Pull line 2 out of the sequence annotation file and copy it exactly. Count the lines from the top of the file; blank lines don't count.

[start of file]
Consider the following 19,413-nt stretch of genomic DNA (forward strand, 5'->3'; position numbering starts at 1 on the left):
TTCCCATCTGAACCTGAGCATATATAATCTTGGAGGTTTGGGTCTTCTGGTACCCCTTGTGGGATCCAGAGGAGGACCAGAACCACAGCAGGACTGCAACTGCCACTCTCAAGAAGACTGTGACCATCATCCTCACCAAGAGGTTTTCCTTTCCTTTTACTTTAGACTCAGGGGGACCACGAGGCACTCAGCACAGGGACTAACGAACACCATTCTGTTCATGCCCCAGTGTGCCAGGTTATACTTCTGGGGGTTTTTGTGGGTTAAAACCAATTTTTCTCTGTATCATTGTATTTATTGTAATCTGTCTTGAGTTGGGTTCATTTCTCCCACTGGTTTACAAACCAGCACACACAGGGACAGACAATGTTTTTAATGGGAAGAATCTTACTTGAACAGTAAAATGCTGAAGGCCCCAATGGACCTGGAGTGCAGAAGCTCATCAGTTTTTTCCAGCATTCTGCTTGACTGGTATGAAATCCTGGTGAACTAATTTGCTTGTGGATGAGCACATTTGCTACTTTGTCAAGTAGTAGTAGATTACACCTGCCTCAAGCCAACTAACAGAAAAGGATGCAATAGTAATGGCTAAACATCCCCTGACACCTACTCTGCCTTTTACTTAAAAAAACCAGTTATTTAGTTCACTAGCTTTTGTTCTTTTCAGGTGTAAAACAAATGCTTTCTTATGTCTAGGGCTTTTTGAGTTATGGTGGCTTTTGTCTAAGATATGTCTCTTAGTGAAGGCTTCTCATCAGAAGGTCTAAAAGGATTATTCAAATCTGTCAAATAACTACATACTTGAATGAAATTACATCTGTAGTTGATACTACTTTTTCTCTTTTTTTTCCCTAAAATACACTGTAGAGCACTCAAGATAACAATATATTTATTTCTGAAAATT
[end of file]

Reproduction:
TTCCCATCTGAACCTGAGCATATATAATCTTGGAGGTTTGGGTCTTCTGGTACCCCTTGTGGGATCCAGAGGAGGACCAGAACCACAGCAGGACTGCAACTGCCACTCTCAAGAAGACTGTGACCATCATCCTCACCAAGAGGTTTTCCTTTCCTTTTACTTTAGACTCAGGGGGACCACGAGGCACTCAGCACAGGGACTAACGAACACCATTCTGTTCATGCCCCAGTGTGCCAGGTTATACTTCTGGGGGTTTTTGTGGGTTAAAACCAATTTTTCTCTGTATCATTGTATTTATTGTAATCTGTCTTGAGTTGGGTTCATTTCTCCCACTGGTTTACAAACCAGCACACACAGGGACAGACAATGTTTTTAATGGGAAGAATCTTACTTGAACAGTAAAATGCTGAAGGCCCCAATGGACCTGGAGTGCAGAAGCTCATCAGTTTTTTCCAGCATTCTGCTTGACTGGTATGAAATCCTGGTGAACTAATTTGCTTGTGGATGAGCACATTTGCTACTTTGTCAAGTAGTAGTAGATTACACCTGCCTCAAGCCAACTAACAGAAAAGGATGCAATAGTAATGGCTAAACATCCCCTGACACCTACTCTGCCTTTTACTTAAAAAAACCAGTTATTTAGTTCACTAGCTTTTGTTCTTTTCAGGTGTAAAACAAATGCTTTCTTATGTCTAGGGCTTTTTGAGTTATGGTGGCTTTTGTCTAAGATATGTCTCTTAGTGAAGGCTTCTCATCAGAAGGTCTAAAAGGATTATTCAAATCTGTCAAATAACTACATACTTGAATGAAATTACATCTGTAGTTGATACTACTTTTTCTCTTTTTTTTCCCTAAAATACACTGTAGAGCACTCAAGATAACAATATATTTATTTCTGAAAATT